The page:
Cat and Car: A Study in Ethics

Last night, I went hunting for a late dinner in Mexico City. It was a Sunday night, so most of the food shops in my neighbourhood were closed. I decided to roam a bit more than usual, and had to cross a busy main road. While waiting at the light, a black-and-white cat ran recklessly into oncoming traffic. Before it could go past the midpoint of the road, it got knocked flat by a car.

A local man waiting at the light with me glanced at me with shock and horror. We watched the cat lay limply on the road as cars continued to zoom past it, their tires coming horribly close to its immobile body. The seconds I spent waiting for the light to change felt like hours.

Finally, the light changed, and I was surprised to see my fellow pedestrian run across the road, straight past the poor cat, as if the hideous spectacle we had just witnessed had never even happened. So, with no one else to do it, I walked to the middle of the intersection, picked up the limp body of the cat, and carried it carefully onto the sidewalk. I placed it there, sadly watching it twitch in agony for a few moments.  I looked up at the small group of locals that was now staring at me, and gave a huge, impotent shrug in their direction. Then I walked onward in search of food.

If it sounds heartless, I assure you that I did feel the tinges of self-doubt even at that moment. But what was I supposed to do with a cat that had probably just had every bone in its body broken? Take it to a 24-hour emergency veterinary clinic and pull out my credit card and tell them to charge whatever had to be charged?

Well, maybe. I want to say I’ve just been desensitized by the amount of animal suffering I’ve seen in developing countries. I think about all the poor scabies-covered street dogs I saw in the Philippines, and how I should have taken them to a vet and spent a few dollars to get them treated and maybe spare them lifetimes of ceaseless pain and suffering. And I do feel about that – especially since I’m honestly 110% a dog man.

Perhaps I wasn’t primarily concerned about the cat’s suffering. Perhaps I just wanted to spare myself the horrible sight of seeing that cat’s body even more graphically violated by yet another huge slab of metal and rubber moving at high speed. And by moving its body so that it could die uninterrupted somewhere else, I at least spared myself that awful sight. In a weird way, I feel like what I did was worse than the man who looked on in shock but then ran past the poor animal without giving it a thought. Because by moving its body, I had accepted responsibility for it, and then I immediately washed my hands of that very responsibility.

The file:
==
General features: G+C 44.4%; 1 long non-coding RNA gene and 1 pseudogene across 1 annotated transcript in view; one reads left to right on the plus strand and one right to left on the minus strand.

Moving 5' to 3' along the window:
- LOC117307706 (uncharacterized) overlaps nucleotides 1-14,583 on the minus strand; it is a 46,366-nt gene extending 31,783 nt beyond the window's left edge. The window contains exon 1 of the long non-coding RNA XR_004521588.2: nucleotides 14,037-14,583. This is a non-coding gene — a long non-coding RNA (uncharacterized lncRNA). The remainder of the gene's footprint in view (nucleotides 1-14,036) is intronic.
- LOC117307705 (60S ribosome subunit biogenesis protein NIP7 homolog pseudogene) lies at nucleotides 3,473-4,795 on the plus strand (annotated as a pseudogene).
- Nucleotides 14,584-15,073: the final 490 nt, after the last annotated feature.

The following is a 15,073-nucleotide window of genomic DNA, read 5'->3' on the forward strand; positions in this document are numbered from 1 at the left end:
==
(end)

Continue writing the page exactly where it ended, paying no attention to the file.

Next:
I finally found a food place that was open, and had a fairly mediocre torta (sandwich) with beef and cheese – speaking of animal cruelty. The barely passable food was somewhat redeemed by the charming waiter who really wanted to speak English with me, and seemed proud that he might be moving to Canada in two months to work in a restaurant. When I asked him several times which city he’d be in, he ignored my question – Possibly he didn’t know.

Of course, monster though I may be, I hadn’t forgotten about that cat. I made a point of passing by that fateful spot on the way home, and was somewhat relieved to see that it had died. This was verified by a concerned passer-by who was checking it for signs of life as I arrived. I tried to explain to him what had happened, and then asked what you’re supposed to do with a dead cat on the street in Mexico City. Unfortunately, neither he nor his friend seemed to know, and they eventually dispersed.

I know it doesn’t sound good, but I was still hungry, so I stepped into the Oxxo convenience store nearby. When I came out I stopped to have another sorrowful glance at the cat. It looked so pitiful with its eyes bulging out and its tongue drooping from its mouth. I tried to close its eyes with my fingers, but man, it’s really not as easy as it looks when they do it to people in the movies. (Or maybe it’s easier with people than it is with cats.) Not wanting to defile its body further, I cut my losses and stood up again.

Another man came toward me while crossing himself, looking forlornly down at the cat’s lifeless body. I again tried to explain to him how the cat had come to its final resting place, and he asked me if I was still planning on eating the snack food that I was carrying inside my Oxxo bag. I rather sheepishly told him that, well, yeah, I was still hungry. I walked home, still not sure what you’re supposed to do with a dead cat on the sidewalk in Mexico City.

With all of the people I was explaining the dead cat to, I would never have the chance to explain it to those who might most need to understand. After all, the cat had rushed so recklessly into incoming traffic, it seems unlikely that it would have been able to reach full size while living on the streets. And so, perhaps it was an escaped house cat. Perhaps the heartbroken owners would find their poor baby on the sidewalk, and, without the clear forensic evidence of a feline pancake in the middle of the road, they might forever be left to wonder if some inhuman monster had bludgeoned or poisoned their cat for the sheer sport of it. (At least, assuming they didn’t perform an autopsy on the cat, which would seem a bit excessive to me.)

Am I a monster for moving that cat’s dying body and then finding a sandwich? Or for confirming its death and then getting some Mexican cheese-flavoured Ruffles (which are really, really delicious)? I honestly don’t know. Maybe doing a little is sometimes worse than doing nothing at all. In retrospect, I just wish that I had spent at least part of my disposable income over the last few years on scabies medication.

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